Jeffery Guiton v. Carolyn Colvin, No. 12-2100 (4th Cir. 2013)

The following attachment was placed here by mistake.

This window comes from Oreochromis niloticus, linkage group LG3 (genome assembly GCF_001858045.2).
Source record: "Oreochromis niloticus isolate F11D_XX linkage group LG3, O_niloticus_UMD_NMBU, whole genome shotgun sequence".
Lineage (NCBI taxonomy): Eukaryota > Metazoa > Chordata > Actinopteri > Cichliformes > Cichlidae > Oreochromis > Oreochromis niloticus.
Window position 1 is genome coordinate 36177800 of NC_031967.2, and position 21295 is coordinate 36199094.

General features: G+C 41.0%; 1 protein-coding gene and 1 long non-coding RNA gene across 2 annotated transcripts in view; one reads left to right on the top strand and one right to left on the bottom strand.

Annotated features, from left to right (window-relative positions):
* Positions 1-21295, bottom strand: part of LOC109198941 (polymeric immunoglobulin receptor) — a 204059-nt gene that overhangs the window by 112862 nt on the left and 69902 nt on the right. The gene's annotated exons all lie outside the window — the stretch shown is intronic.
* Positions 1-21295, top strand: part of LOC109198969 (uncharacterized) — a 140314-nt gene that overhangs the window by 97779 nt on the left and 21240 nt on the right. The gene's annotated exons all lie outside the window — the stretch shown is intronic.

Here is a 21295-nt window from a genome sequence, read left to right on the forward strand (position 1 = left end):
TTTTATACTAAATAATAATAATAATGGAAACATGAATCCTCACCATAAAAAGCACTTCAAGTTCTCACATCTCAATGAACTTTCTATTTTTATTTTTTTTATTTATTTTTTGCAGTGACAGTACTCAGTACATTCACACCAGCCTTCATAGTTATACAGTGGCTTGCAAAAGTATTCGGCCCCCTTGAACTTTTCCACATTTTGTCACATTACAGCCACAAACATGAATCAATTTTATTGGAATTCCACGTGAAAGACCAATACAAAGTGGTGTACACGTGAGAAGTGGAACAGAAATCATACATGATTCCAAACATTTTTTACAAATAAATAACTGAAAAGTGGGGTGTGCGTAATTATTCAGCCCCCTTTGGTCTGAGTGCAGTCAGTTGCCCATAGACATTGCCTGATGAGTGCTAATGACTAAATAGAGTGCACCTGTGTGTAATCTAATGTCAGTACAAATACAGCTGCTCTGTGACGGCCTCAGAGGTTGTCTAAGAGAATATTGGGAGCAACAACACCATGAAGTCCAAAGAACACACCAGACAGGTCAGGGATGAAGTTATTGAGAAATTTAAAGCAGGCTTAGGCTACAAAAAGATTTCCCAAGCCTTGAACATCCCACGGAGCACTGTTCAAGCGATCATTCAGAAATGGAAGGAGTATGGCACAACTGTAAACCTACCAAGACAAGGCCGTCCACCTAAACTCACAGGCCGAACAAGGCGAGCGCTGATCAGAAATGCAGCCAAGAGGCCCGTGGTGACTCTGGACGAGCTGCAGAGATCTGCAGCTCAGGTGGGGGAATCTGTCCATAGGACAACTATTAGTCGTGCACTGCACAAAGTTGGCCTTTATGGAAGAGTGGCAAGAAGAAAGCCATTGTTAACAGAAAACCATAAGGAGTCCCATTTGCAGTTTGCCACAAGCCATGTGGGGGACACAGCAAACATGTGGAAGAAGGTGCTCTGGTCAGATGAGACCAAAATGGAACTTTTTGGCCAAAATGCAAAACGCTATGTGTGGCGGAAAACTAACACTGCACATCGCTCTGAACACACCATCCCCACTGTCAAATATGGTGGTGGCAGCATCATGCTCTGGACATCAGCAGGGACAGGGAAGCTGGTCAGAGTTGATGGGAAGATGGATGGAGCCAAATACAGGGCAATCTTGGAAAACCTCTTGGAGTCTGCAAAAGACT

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UNPUBLISHED UNITED STATES COURT OF APPEALS FOR THE FOURTH CIRCUIT No. 12-2100 JEFFERY S. GUITON, Plaintiff Appellant, v. CAROLYN W. COLVIN, Acting Commissioner of Social Security Administration, Defendant Appellee. Appeal from the United States District Court for the Middle District of North Carolina, at Greensboro. James A. Beaty, Jr., Chief District Judge. (1:08-cv-00822-JAB-LPA) Argued: September 19, 2013 Decided: November 7, 2013 Before AGEE, DAVIS, and DIAZ, Circuit Judges. Affirmed by unpublished opinion. Judge Diaz wrote the opinion, in which Judge Agee joined. Judge Davis wrote a separate opinion concurring in the judgment. ARGUED: B. Michel Phillips, MARTIN & JONES, Decatur, Georgia, for Appellant. Jason W. Valencia, SOCIAL SECURITY ADMINISTRATION, Boston, Massachusetts, for Appellee. ON BRIEF: Charles L. Martin, Decatur, Georgia; J. Kevin Morton, WinstonSalem, North Carolina, for Appellant. Gill P. Beck, Assistant United States Attorney, Civil Division, OFFICE OF THE UNITED STATES ATTORNEY, Greensboro, North Carolina, for Appellee. Unpublished opinions are not binding precedent in this circuit. 2 DIAZ, Circuit Judge: Jeffery S. Guiton appeals the district court s order affirming the Commissioner of Social Security s termination of his disability insurance benefits. decision to substantial ( ALJ ) terminate evidence, erred in his and crediting Guiton contends that the benefits that the is not supported Administrative testimony by a Law Vocational by Judge Expert ( VE ) regarding the number of existing jobs in the economy that Guiton could perform. We agree with the district court that substantial evidence supports the Commissioner s termination of Guiton s benefits and find no error in the ALJ s reliance on the VE s testimony. Accordingly, we affirm. I. Guiton, a North Carolina resident, first applied for benefits on July 31, 2000, after a doctor diagnosed him with a malignant brain tumor. Finding that Guiton was disabled within the meaning of the Social Security Act, the Commissioner awarded benefits. In October 2003, following a continuing disability review, the Commissioner found that Guiton s condition was no longer severe enough to be considered disabling, and terminated Guiton s benefits. 1 Tr. 55. 1 Tr. refers to the administrative record transcript. 3 Guiton appealed the termination of his benefits first to a state agency hearing officer, and then to an ALJ. The ALJ held a hearing and affirmed the Commissioner s determination. After the Appeals Council denied review, Guiton sought review of the ALJ s decision in the U.S. District of North Carolina. District Court for the Middle Pursuant to a consent order, the district court reversed the termination of Guiton s benefits and remanded to the Commissioner. The ALJ held a second hearing, and again found that Guiton was no longer disabled within the meaning of the Social Security Act. The ALJ adhered to the eight-step analytical framework that governs administrative disability awards. 2 reevaluation of Social See 20 C.F.R. § 404.1594(f). Security As relevant here, the ALJ assessed whether Guiton had experienced medical improvement related to his ability to work; whether he continued to suffer considered from an disabling; impairment and if sufficiently not, whether severe he to retained be the residual functional capacity ( RFC ) to perform work that exists in significant numbers in the national economy. 2 See id. This eight-step analysis essentially incorporates the more familiar five-step analysis governing the initial determination of whether a claimant is disabled. See 20 C.F.R. § 404.1520(a)(4). 4 The ALJ found that Guiton had indeed experienced medical improvement related to his ability to work. Although Guiton had not worked during the period of disability, he had undergone surgery to remove his brain tumor and had not suffered a seizure since 2000. The ALJ found that Guiton continued to suffer from several medically determinable impairments (including a seizure disorder, lumbar disc disease, low intellect, and a memory disorder), but that these impairments were not severe enough to be considered regulations. his condition disabling under the applicable federal Specifically, the ALJ rejected Guiton s claim that qualified as mental retardation under Listing 12.05C, 20 C.F.R. Pt. 404, Subpt. P, App. 1 § 12.05C, because he failed to establish (a) an onset of impairment before age 22, as the listing requires, and (b) the requisite deficits in adaptive functioning. With respect to the onset of Guiton s impairment, the ALJ concluded that Guiton s brain tumor and related surgeries (which occurred after age 22) had negatively affected his IQ. credited the psychological written submission associate, 3 who of John Bevis, opined that Guiton s 3 a The ALJ licensed pre-tumor In North Carolina, a licensed psychological associate is [a]n individual to whom a license has been issued pursuant to [the North Carolina Psychology Practice Act] . . . and whose license permits him or her to engage in the practice of psychology. N.C. Gen. Stat. § 90-270.2(7). Licensure requires (Continued) 5 intellectual abilities had likely been in the borderline range, which, the ALJ noted, is outside the range for mental retardation and [Listing] 12.05C. the record evidence was Tr. 19. consistent with The ALJ found that this evaluation, specifically relying on the absence of any notation in Guiton s school records that he was mentally retarded, and pointing out that the low marks Guiton received in school tended to coincide with extended absences and poor effort. The ALJ also found that Guiton had failed to demonstrate the requisite deficits in adaptive functioning. Questioning Guiton s claim that he is illiterate, the ALJ noted that Guiton often received satisfactory and commendable marks in school for reading, and that one report card indicated he was able to read at level 8. Tr. 20. Additionally, the ALJ found that Guiton washed his own clothes and dishes, cooked, vacuumed, helped his father and mowed the lawn with a riding mower. 20. Tr. The ALJ noted that Guiton lived alone at the time of the hearing, and found that he was able to perform[] routine daily activities without difficulty. Tr. 20. Concluding that Guiton had not met the requirements of a disability listing, the ALJ proceeded to the final two steps of either a master s degree or a specialist degree in psychology. Id. § 90-270.11(b). 6 the analysis. to perform several First, the ALJ found that Guiton retained the RFC light treating work. The physicians ALJ discounted that Guiton s the opinions condition prevent him from sustaining full-time employment. of would Instead, the ALJ credited the statements of nonexamining state agency medical consultants who opined that Guiton could perform light work. The ALJ explained that this conclusion was more consistent with the evaluations of other physicians who had examined Guiton, as well as with other evidence in the record. Finally, the ALJ concluded that, given Guiton s age, education, work experience, and RFC, he was able to perform work that exists in significant numbers in the economy. The ALJ credited the testimony of a state VE 4 who testified that Guiton was able to perform the requirements of three occupations identified in the Dictionary of Occupational Titles ( DOT ). 5 To 4 VEs are persons who have, through training and experience in vocational counseling or placement, an up-to-date knowledge of job requirements, occupational characteristics and working conditions, and a familiarity with the personal attributes and skills necessary to function in various jobs. Wilson v. Califano, 617 F.2d 1050, 1053 (4th Cir. 1980). VEs routinely assist the ALJ in determining whether there is work available in the national economy which [a] particular claimant can perform. Walker v. Bowen, 889 F.2d 47, 50 (4th Cir. 1989). 5 The DOT is a reference published by the U.S. Department of Labor that lists and describes various jobs. Its use in the disability review process is authorized by regulation. See 20 C.F.R. § 404.1566(d). 7 conclude that each of these occupations exists in significant numbers in both the North Carolina and national economies, the VE relied on the Occupational Employment Quarterly ( OEQ ), a commercial publication that employs government data to provide statistics regarding the number of available jobs by censuscoded occupational category. Having proceeded through the eight-step analysis, the ALJ concluded that Guiton was no longer disabled within the meaning of the Social Security Act, and was therefore not entitled to benefits. In response, Guiton filed this action in the district court, seeking review of the Commissioner s termination of his benefits. A magistrate judge found that the decision was supported by substantial evidence and recommended affirming the Commissioner s determination. The district court adopted the magistrate judge s opinion and granted judgment on the pleadings to the Commissioner. Guiton appeals. II. This court is authorized to review the Social Security Commissioner s termination of benefits under 42 U.S.C. § 405(g). In doing so, we must uphold the factual findings of the [ALJ] if they are supported by substantial evidence and were reached through application of the correct legal standard. 8 Hancock v. Astrue, 667 original) F.3d 470, (internal 472 (4th quotation Cir. marks 2012) (alteration omitted). in Substantial evidence is such relevant evidence as a reasonable mind might accept as adequate to support a conclusion. Johnson v. Barnhart, 434 F.3d 650, 653 (4th Cir. 2005) (internal quotation marks omitted). will not When reviewing for substantial evidence, we reweigh determinations. conflicting evidence or Hancock, 667 F.3d at 472. make credibility Rather, [w]here conflicting evidence allows reasonable minds to differ as to whether decision a claimant falls on is the disabled, [ALJ]. the Id. responsibility (alteration in for that original) (internal quotation marks omitted). III. On appeal, Guiton challenges the Commissioner s termination of his benefits in three respects. Guiton argues: (1) that the ALJ erred in finding that he failed to satisfy the requirements of Listing 12.05C, because the ALJ wrongly concluded that the onset of his disability occurred after age 22 and improperly determined that he had not demonstrated deficits in adaptive functioning; (2) that, by substituting his evaluation of the evidence and the opinion of nonexamining state agency medical consultants for the opinions of treating physicians, the ALJ erred in finding that Guiton retained the RFC to perform light 9 work; and (3) that the ALJ erred in crediting the VE s job numbers because they were based on a flawed statistical methodology. A. We have considered Guiton s first two arguments and, for the reasons stated by the magistrate judge and adopted by the district court, find them to be without merit. See Guiton v. Astrue, No. 1:08CV822, 2012 WL 1267856 (M.D.N.C. Apr. 16, 2012). As the magistrate judge explained, the ALJ thoroughly analyzed the testimony and available evidence, and reasonably concluded that Guiton (1) failed to meet the requirements of Listing 12.05C; and (2) retained the RFC to perform light work. In challenging to these findings, Guiton essentially asks us reweigh conflicting evidence, make credibility determinations, [and] substitute our judgment for that of the [ALJ]. Hancock, 667 F.3d at 472 (alteration in original) (internal quotation marks omitted). This we are not authorized to do. We instead hold that the ALJ s findings with respect to these issues are supported by substantial evidence. B. Guiton s third argument requires further discussion. At the last of the eight steps, the Commissioner bears the burden of demonstrating that work the claimant can perform exists in significant numbers in the national 10 economy. See 20 C.F.R. § 404.1594(f); id. § 404.1560(c)(2). Guiton submits that the ALJ erred in concluding that the Commissioner satisfied this burden, arguing that the ALJ impermissibly credited testimony by the VE regarding job statistics that were insufficiently specific. During the administrative hearing, the VE testified that Guiton is able to perform at least three occupations. She identified these occupations by DOT code: bench assembler (DOT 706.684-022); assembler arranger (DOT agricultural sorter (DOT 529.687-186). number of existing jobs in the 739.687-010); and The VE then reported the North Carolina and national economies for each of these occupations, gleaning the numbers from the OEQ. As Guiton points out, however, the OEQ reports job numbers by census code, not by DOT code. Census codes are broader designations than DOT codes, and a single census code may comprise numerous DOT-coded occupations. 6 argues that the job numbers the VE Guiton therefore reported from the OEQ overstate the actual number of jobs in the economy available to him, because they likely include many jobs associated with DOTcoded occupations he is unable to perform. Guiton contends that without some reliable methodology for determining the number of 6 For example, Guiton points out that the DOT code for bench assembler is one of 1,687 DOT codes included within a single census code. 11 jobs corresponding to the specific DOT-coded occupations the VE identified, it was error for the ALJ to credit the VE s testimony. We have not previously addressed the issue of a VE s reliance on job numbers from the OEQ, and it appears that only one other circuit has done so directly. 7 In Liskowitz v. Astrue, 559 F.3d 736 (7th Cir. 2009), the Seventh Circuit considered a similar argument regarding the specificity of OEQ job numbers. Noting that OEQ job numbers include both full-time and part-time positions--and contending that only full-time positions suffice to carry the Commissioner s burden--the claimant in that case argued that the ALJ should not have credited the job numbers a 7 In Brault v. Social Security Administration Commissioner, 683 F.3d 443 (2d Cir. 2012), the Second Circuit described, in a footnote, a similar argument to the one raised here, made by the claimant in that case before an ALJ. Id. at 443, 447 n.4 (per curiam). The claimant had disputed the reliability of job numbers that a VE derived from a newer version of the OEQ on the basis that it reported job numbers by standard occupational classification ( SOC ) code rather than DOT code. SOC codes, like the census codes involved here, may each comprise numerous DOT codes. Id. The court acknowledged that this many-to-one mapping problem might cause a VE s job estimates to deviate significantly from the actual number of existing positions. Id. On appeal, however, the claimant argued only that the ALJ had not provided him a sufficient opportunity to challenge the VE s testimony, and that the ALJ had not adequately explained its reasoning. Rejecting these arguments, the court left the merits of the ALJ s reliance on the VE s testimony for another day and a closer case. Id. at 450. 12 VE reported because the VE had not further percentage of the jobs that were full-time. The court rejected this challenge. identified the Id. at 743-44. Acknowledging that the OEQ is a source on which VEs customarily rely, id. at 744, the court determined that requiring more specific numbers would lead to significant practical problems, id. at 745. The court explained that because no government data source contains the full-time-only data that the claimant was requesting, insisting that a VE produce such data would impose impossible burdens on the VE. Id. at 745. A VE, after all, is not . . . a census taker or statistician. Id. at 743. The court thus found no error in the ALJ s reliance on the VE s testimony. Similar considerations guide us here. As the ALJ explained, the DOT-specific job numbers Guiton would have the VE provide simply do not exist: There apparently is no data, updated on a regular basis, available through either a public or private source[], number. Tr. 34. that reports numbers of jobs by DOT code Guiton does not dispute this observation. Thus, if we required a VE to produce job statistics specific to the DOT-coded occupations a claimant can perform, it is unlikely that the burden. Commissioner would This be cannot the ever succeed result the in satisfying regulations her intend. Indeed, that the data Guiton requests does not exist is a sign that [Guiton] expects too much, and like the Seventh Circuit, 13 we decline to impose impossible burdens on the VE. See Liskowitz, 559 F.3d at 745. In this case, the VE cited the existence of 26,330 jobs in North Carolina and 825,000 jobs in the United States that Guiton could perform. overinclusive, Tr. far 624. Even smaller assuming figures satisfy the Commissioner s burden. these would numbers still were suffice to See Hicks v. Califano, 600 F.2d 1048, 1051 n.2 (4th Cir. 1979) (holding that 110 jobs in the claimant s state was a significant number). the job numbers imprecise, were the VE provided, sufficiently although reliable to We hold that perhaps support somewhat the ALJ s conclusion. IV. For the reasons stated above, we affirm the decision of the district court. AFFIRMED 14 DAVIS, Circuit Judge, concurring in the judgment: I write separately to express my discomfort with the ALJ s acceptance of the vocational expert s uncritical reliance on the Occupational Employment Quarterly ( OEQ ) to calculate the number of jobs available in the economy. Under the legal regime applicable in this case, once a claimant such as Guiton establishes that he has some limitations and cannot perform his past work, the burden shifts to the Commissioner to produce evidence that other jobs exist in the national economy that the claimant can perform considering h[is] age, education, and work experience. Hancock v. Astrue, 667 F.3d 470, 472-73 (4th Cir. 2012) done (internal through quotation testimony marks of a omitted). vocational This is expert. generally Harvey v. Heckler, 814 F.2d 162, 164 (4th Cir. 1987). Jobs exist in the national economy if they are available in significant numbers either in the region where such individual lives or in several regions of the country. 42 U.S.C. § 423(d)(2)(A). See also 20 C.F.R. § 404.1566. In this case, the ALJ accepted the vocational expert s testimony that Guiton could perform three widely available jobs listed in the Dictionary of Occupational Titles ( DOT ): bench assembler, assembler arranger, and agricultural sorter. The expert said that she obtained the numbers from the privately published OEQ, which breaks down the number of available jobs by 15 Census Code and exertion subcategory (e.g., unskilled, light ), but not by calculates DOT its title. She numbers. could not Guiton s say how counsel the argued publisher that this rendered her testimony unreliable, but the ALJ disagreed. He reasoned that no public or private sources . . . report[] numbers of jobs by DOT code number, so the expert had to rely on the numbers given in the OEQ. The ALJ further reasoned that the expert s testimony was reliable because this is an area where mathematical precision is virtually impossible to achieve. Guiton maintains on appeal testimony was unreliable found any publication, in that because and the her [she] vocational conclusions could not expert s [were] not explain her methodology in deriving her conclusions from published data. Opening Br. 34. Guiton argues that OEQ provides job numbers only for exertional and skill levels by census code, but not by DOT code. Id. at 37 (emphasis in original). This is significant, he argues, because [t]he census code that includes bench assembler . . . includes 1,687 separate DOT occupations-not 1,687 jobs, but 1,687 occupations. Id. at 36 (emphasis in original) (italics omitted). Guiton argues that the OEQ simply is not specific enough, [w]ithout testimony verifiable methodology, id. at showing the DOT 16 37 a job (emphasis reasonable, numbers omitted), and repeatable, provided by the vocational expert are not reliable, id. at 39 (emphasis omitted). The Commissioner concedes that it is impossible to use binding precedent to adequately defend against Guiton s allegations, as this Court has not addressed a challenge to a [vocational (emphasis expert s] omitted). reliance Nonetheless, on the the OEQ. Resp. Commissioner Br. argues 32 that vocational experts typically rely on the OEQ, the information used in forming an expert opinion need not be admissible, and a vocational expert need not be able to explain the methodology behind the OEQ. Id. at 33 34 (emphasis omitted). Surely, the Commissioner can do better than this. Only two circuits--the Second and the Seventh Circuits-have discussed the OEQ. In Brault v. Social Security Administration Commissioner, the Second Circuit recognized the OEQ s classic academic problem with data aggregation, i.e., the information loss that results from many-to-one mapping. 683 F.3d 443, 447 n.4 (per curiam). 1 1 Brault involved a newer version of the OEQ, the Occupational Employment Quarterly II, which uses standard occupational classification ( SOC ) codes. 683 F.3d at 446. Like the Census Code, standard occupational classification is a system . . . used by Federal statistical agencies to classify workers into occupational categories for the purpose of collecting, calculating, or disseminating data. Bureau of Labor Statistics, Standard Occupational Classification, available at http://www.bls.gov/soc/ (last visited Aug. 19, 2013). DOT codes (Continued) 17 If, for example, ten DOT codes map to a single SOC[2] code, saying there are 100,000 total positions available in that SOC code gives no information at all about how many positions each of the ten DOT codes contributed to that total. This becomes a problem if DOT titles with different exertion or skill levels map to the same SOC code. In such a situation, the OEQ apparently uses a rough weighted average algorithm--if ten DOT codes correspond to one SOC code, and four of those codes are light-duty, unskilled positions, then the OEQ will list 40% of the positions available in that SOC as light-duty, unskilled positions. That estimate may deviate significantly from the actual number of existing positions. Id. (emphasis added). Nonetheless, the Second Circuit affirmed the ALJ s denial of benefits despite the vocational expert s reliance on the OEQ; 3 rather than challenge the reliability of the publication, the appellant argued that the ALJ had been required to (1) give the appellant an opportunity to inspect and challenge the proffered evidence, and (2) explain why the challenge was rejected. Id. at 448. 4 are much more granular than SOC codes--according to Brault, there were nearly 13,000 jobs titles in the 1991 edition of the DOT, but only about 1,000 SOC titles. Brault, 683 F.3d at 446. 2 See supra note 1. 3 The vocational expert in Brault denied having reported the numbers for the entire SOC. Instead, he claimed to have reduced the numbers from the entire [SOC] code to only count jobs . . . . that [he] kn[e]w exist[ed]. Brault, 683 F.3d at 447. 4 The Second Circuit held that ALJs had no duty to explain. Brault, 683 F.3d at 449. Assuming without deciding that ALJs must give claimants a chance to inspect and challenge evidence, (Continued) 18 In Liskowitz v. Astrue, the Seventh Circuit observed that the OEQ seem[s] to be a source on which [vocational experts] customarily rely. 559 F.3d 736, 744 (7th Cir. 2009). But the court found that the appellant had waived the argument that her vocational expert should not have relied on the OEQ because it was published by a private company. Id. In assessing the more general (and preserved) challenge that the vocational expert had not been able to testify as to the reliability of the data she used, 5 the court observed that [t]he witness was testifying as a vocational expert, not as a census taker or statistician. Indeed, even if the [vocational expert] had happened to know something about the statistical basis for her testimony, she arguably still would not be in a position to fully vindicate her conclusions. After all, statisticians use arithmetic operations, but few probably have studied the foundation of arithmetic in set theory. Is the statistician s use of arithmetic therefore unjustified? Clearly not. Id. at 743. 6 the court found that the ALJ had done so. Id. at 450. 5 In addition to the OEQ, the vocational expert used sources published by the U.S. Department of Labor and the Wisconsin Department of Workforce Development. Liskowitz, 559 F.3d at 743 44. 6 Two other Seventh Circuit opinions make only fleeting references to the OEQ. See Britton v. Astrue, 521 F.3d 799, 804 (7th Cir. 2008) (per curiam) (rejecting appellant s claim that she should have been given access to the entire OEQ, not just the portion on which the vocational expert had relied, because the selections . . . would have allowed [appellant s counsel] (Continued) 19 Guiton s argument raises real concerns. Although vocational experts customarily rely on the OEQ, Liskowitz, 559 F.3d at 744, the Second utility in Circuit social has aptly security noted that proceedings the is publication s problematic, see Brault, 683 F.3d at 447 n.4. The difference between Census Code data and DOT titles is vast: as Guiton points out, [t]he census code that includes bench assembler . . . includes 1,687 separate DOT occupations. Opening Br. 36. Moreover, unlike the expert in Brault, the vocational expert here apparently did not adjust the OEQ s numbers to reflect what she knew existed in a particular market; rather, she apparently accepted OEQ s numbers as accurate without further inquiry. I am willing to accept, for this case only, the majority s reasoning that [e]ven assuming [the vocational expert s estimates] were overinclusive, far smaller figures would still suffice to satisfy the Commissioner s burden. Ante, at 13. I do not believe, however, that an attitude reflecting a belief that the performance of vocational experts in social security cases is good enough for government work should be the test of to sufficiently test the reliability of [the expert s] testimony ); Lawrence v. Astrue, 337 F. App x 579, 583, 586 (7th Cir. 2009) (noting that the appellant did not challenge the conclusion of the vocational expert, who had relied in part on the OEQ). 20 reliability. 7 After all, it is Congress and the Commissioner that are responsible for seeing to the creation and implementation of reliable evidentiary standards. Federal courts should not too willingly indulge evidentiary a watered reliability down criteria application for a of well-settled discrete class of disfavored cases. With these observations, I concur in the judgment. 7 And some commentators have recognized the fundamental problems this attitude may pose for the structure of the social security regime. See Jon C. Dubin, Overcoming Gridlock: Campbell After A Quarter-Century and Bureaucratically Rational GapFilling in Mass Justice Adjudication in the Social Security Administration's Disability Programs, 62 Admin. L. Rev. 937, 966 (2010) ( [T]here are no prescribed standards for job incidence or non-DOT job characteristics evidence and this evidence is often produced through questionable job data and unreliable methodologies. ); Nathaniel O. Hubley, The Untouchables: Why A Vocational Expert s Testimony in Social Security Disability Hearings Cannot Be Touched, 43 Val. U. L. Rev. 353, 393 (2008) ( With the seemingly high degree of deference given to the ALJ with regard to evidentiary matters and the relatively broad credibility granted to the VE s testimony, the question bound to arise is whether an adequate level of fairness is afforded disability claimants. ). 21